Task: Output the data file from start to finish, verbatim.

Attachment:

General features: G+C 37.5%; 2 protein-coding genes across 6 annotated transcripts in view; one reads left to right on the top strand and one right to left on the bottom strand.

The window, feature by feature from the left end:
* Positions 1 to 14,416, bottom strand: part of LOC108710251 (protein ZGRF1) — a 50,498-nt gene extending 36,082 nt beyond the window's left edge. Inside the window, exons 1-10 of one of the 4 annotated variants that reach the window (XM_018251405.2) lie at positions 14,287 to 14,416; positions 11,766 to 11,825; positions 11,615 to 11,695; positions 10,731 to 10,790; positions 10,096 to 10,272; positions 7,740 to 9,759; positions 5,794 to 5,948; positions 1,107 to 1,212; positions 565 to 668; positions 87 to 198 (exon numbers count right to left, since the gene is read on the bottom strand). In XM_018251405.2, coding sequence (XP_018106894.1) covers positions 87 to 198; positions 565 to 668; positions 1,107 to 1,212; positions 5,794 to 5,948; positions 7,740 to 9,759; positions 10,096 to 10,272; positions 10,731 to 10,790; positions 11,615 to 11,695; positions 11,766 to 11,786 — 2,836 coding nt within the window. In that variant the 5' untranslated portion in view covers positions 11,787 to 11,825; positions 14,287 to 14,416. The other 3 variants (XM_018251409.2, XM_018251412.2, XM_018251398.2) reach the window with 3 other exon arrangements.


General features: G+C 37.5%; 2 protein-coding genes across 6 annotated transcripts in view; one reads left to right on the top strand and one right to left on the bottom strand.

The window, feature by feature from the left end:
* Positions 1 to 14,416, bottom strand: part of LOC108710251 (protein ZGRF1) — a 50,498-nt gene extending 36,082 nt beyond the window's left edge. Inside the window, exons 1-10 of one of the 4 annotated variants that reach the window (XM_018251405.2) lie at positions 14,287 to 14,416; positions 11,766 to 11,825; positions 11,615 to 11,695; positions 10,731 to 10,790; positions 10,096 to 10,272; positions 7,740 to 9,759; positions 5,794 to 5,948; positions 1,107 to 1,212; positions 565 to 668; positions 87 to 198 (exon numbers count right to left, since the gene is read on the bottom strand). In XM_018251405.2, coding sequence (XP_018106894.1) covers positions 87 to 198; positions 565 to 668; positions 1,107 to 1,212; positions 5,794 to 5,948; positions 7,740 to 9,759; positions 10,096 to 10,272; positions 10,731 to 10,790; positions 11,615 to 11,695; positions 11,766 to 11,786 — 2,836 coding nt within the window. In that variant the 5' untranslated portion in view covers positions 11,787 to 11,825; positions 14,287 to 14,416. The other 3 variants (XM_018251409.2, XM_018251412.2, XM_018251398.2) reach the window with 3 other exon arrangements.